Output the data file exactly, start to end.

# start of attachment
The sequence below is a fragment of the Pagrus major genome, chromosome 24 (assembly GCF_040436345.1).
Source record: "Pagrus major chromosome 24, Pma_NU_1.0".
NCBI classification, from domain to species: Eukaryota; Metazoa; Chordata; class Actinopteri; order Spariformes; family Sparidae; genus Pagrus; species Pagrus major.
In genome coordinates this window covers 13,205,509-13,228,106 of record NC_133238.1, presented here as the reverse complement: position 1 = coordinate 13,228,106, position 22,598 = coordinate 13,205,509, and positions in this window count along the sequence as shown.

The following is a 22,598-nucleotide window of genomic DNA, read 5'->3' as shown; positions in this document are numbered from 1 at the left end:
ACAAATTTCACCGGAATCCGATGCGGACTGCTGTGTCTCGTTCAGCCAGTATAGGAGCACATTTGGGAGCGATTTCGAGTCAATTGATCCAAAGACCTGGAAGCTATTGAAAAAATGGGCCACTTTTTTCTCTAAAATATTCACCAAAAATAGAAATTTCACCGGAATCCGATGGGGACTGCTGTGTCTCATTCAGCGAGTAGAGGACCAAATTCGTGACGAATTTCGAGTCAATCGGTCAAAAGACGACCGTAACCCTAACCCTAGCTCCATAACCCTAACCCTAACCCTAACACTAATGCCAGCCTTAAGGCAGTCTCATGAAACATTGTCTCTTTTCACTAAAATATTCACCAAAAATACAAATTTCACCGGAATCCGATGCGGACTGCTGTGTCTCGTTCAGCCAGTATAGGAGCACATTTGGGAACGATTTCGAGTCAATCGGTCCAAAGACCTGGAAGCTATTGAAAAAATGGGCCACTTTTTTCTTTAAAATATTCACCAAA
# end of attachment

The sequence below is a fragment of the Pagrus major genome, chromosome 24 (assembly GCF_040436345.1).
Source record: "Pagrus major chromosome 24, Pma_NU_1.0".
NCBI classification, from domain to species: Eukaryota; Metazoa; Chordata; class Actinopteri; order Spariformes; family Sparidae; genus Pagrus; species Pagrus major.
In genome coordinates this window covers 13,205,509-13,228,106 of record NC_133238.1, presented here as the reverse complement: position 1 = coordinate 13,228,106, position 22,598 = coordinate 13,205,509, and positions in this window count along the sequence as shown.

The following is a 22,598-nucleotide window of genomic DNA, read 5'->3' as shown; positions in this document are numbered from 1 at the left end:
ACAAATTTCACCGGAATCCGATGCGGACTGCTGTGTCTCGTTCAGCCAGTATAGGAGCACATTTGGGAGCGATTTCGAGTCAATTGATCCAAAGACCTGGAAGCTATTGAAAAAATGGGCCACTTTTTTCTCTAAAATATTCACCAAAAATAGAAATTTCACCGGAATCCGATGGGGACTGCTGTGTCTCATTCAGCGAGTAGAGGACCAAATTCGTGACGAATTTCGAGTCAATCGGTCAAAAGACGACCGTAACCCTAACCCTAGCTCCATAACCCTAACCCTAACCCTAACACTAATGCCAGCCTTAAGGCAGTCTCATGAAACATTGTCTCTTTTCACTAAAATATTCACCAAAAATACAAATTTCACCGGAATCCGATGCGGACTGCTGTGTCTCGTTCAGCCAGTATAGGAGCACATTTGGGAACGATTTCGAGTCAATCGGTCCAAAGACCTGGAAGCTATTGAAAAAATGGGCCACTTTTTTCTTTAAAATATTCACCAAA